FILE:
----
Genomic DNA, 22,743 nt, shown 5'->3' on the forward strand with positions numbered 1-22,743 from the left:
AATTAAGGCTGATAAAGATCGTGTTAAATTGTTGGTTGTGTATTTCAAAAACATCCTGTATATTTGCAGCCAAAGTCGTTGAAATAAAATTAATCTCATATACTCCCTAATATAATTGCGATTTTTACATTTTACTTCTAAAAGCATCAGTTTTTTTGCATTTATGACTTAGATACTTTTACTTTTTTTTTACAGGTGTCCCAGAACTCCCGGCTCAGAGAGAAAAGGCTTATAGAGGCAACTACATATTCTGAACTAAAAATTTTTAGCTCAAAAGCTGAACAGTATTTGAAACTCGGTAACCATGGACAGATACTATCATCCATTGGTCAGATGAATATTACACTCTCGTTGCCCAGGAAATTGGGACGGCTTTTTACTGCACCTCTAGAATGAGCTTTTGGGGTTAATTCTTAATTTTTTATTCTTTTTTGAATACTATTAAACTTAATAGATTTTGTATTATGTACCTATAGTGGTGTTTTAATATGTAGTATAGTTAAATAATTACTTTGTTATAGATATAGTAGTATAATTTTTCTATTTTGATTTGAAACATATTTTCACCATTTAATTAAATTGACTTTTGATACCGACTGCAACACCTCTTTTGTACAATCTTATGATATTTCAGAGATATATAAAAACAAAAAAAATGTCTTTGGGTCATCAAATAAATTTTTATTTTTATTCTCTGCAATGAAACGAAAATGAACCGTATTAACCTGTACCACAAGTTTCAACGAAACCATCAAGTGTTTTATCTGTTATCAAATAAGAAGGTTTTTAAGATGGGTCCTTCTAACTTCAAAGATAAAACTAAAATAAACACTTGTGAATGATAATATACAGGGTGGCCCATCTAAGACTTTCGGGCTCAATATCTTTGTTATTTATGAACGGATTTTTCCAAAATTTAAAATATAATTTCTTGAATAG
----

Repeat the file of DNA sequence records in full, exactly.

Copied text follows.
Genomic DNA, 22,743 nt, shown 5'->3' on the forward strand with positions numbered 1-22,743 from the left:
AATTAAGGCTGATAAAGATCGTGTTAAATTGTTGGTTGTGTATTTCAAAAACATCCTGTATATTTGCAGCCAAAGTCGTTGAAATAAAATTAATCTCATATACTCCCTAATATAATTGCGATTTTTACATTTTACTTCTAAAAGCATCAGTTTTTTTGCATTTATGACTTAGATACTTTTACTTTTTTTTTACAGGTGTCCCAGAACTCCCGGCTCAGAGAGAAAAGGCTTATAGAGGCAACTACATATTCTGAACTAAAAATTTTTAGCTCAAAAGCTGAACAGTATTTGAAACTCGGTAACCATGGACAGATACTATCATCCATTGGTCAGATGAATATTACACTCTCGTTGCCCAGGAAATTGGGACGGCTTTTTACTGCACCTCTAGAATGAGCTTTTGGGGTTAATTCTTAATTTTTTATTCTTTTTTGAATACTATTAAACTTAATAGATTTTGTATTATGTACCTATAGTGGTGTTTTAATATGTAGTATAGTTAAATAATTACTTTGTTATAGATATAGTAGTATAATTTTTCTATTTTGATTTGAAACATATTTTCACCATTTAATTAAATTGACTTTTGATACCGACTGCAACACCTCTTTTGTACAATCTTATGATATTTCAGAGATATATAAAAACAAAAAAAATGTCTTTGGGTCATCAAATAAATTTTTATTTTTATTCTCTGCAATGAAACGAAAATGAACCGTATTAACCTGTACCACAAGTTTCAACGAAACCATCAAGTGTTTTATCTGTTATCAAATAAGAAGGTTTTTAAGATGGGTCCTTCTAACTTCAAAGATAAAACTAAAATAAACACTTGTGAATGATAATATACAGGGTGGCCCATCTAAGACTTTCGGGCTCAATATCTTTGTTATTTATGAACGGATTTTTCCAAAATTTAAAATATAATTTCTTGAATAG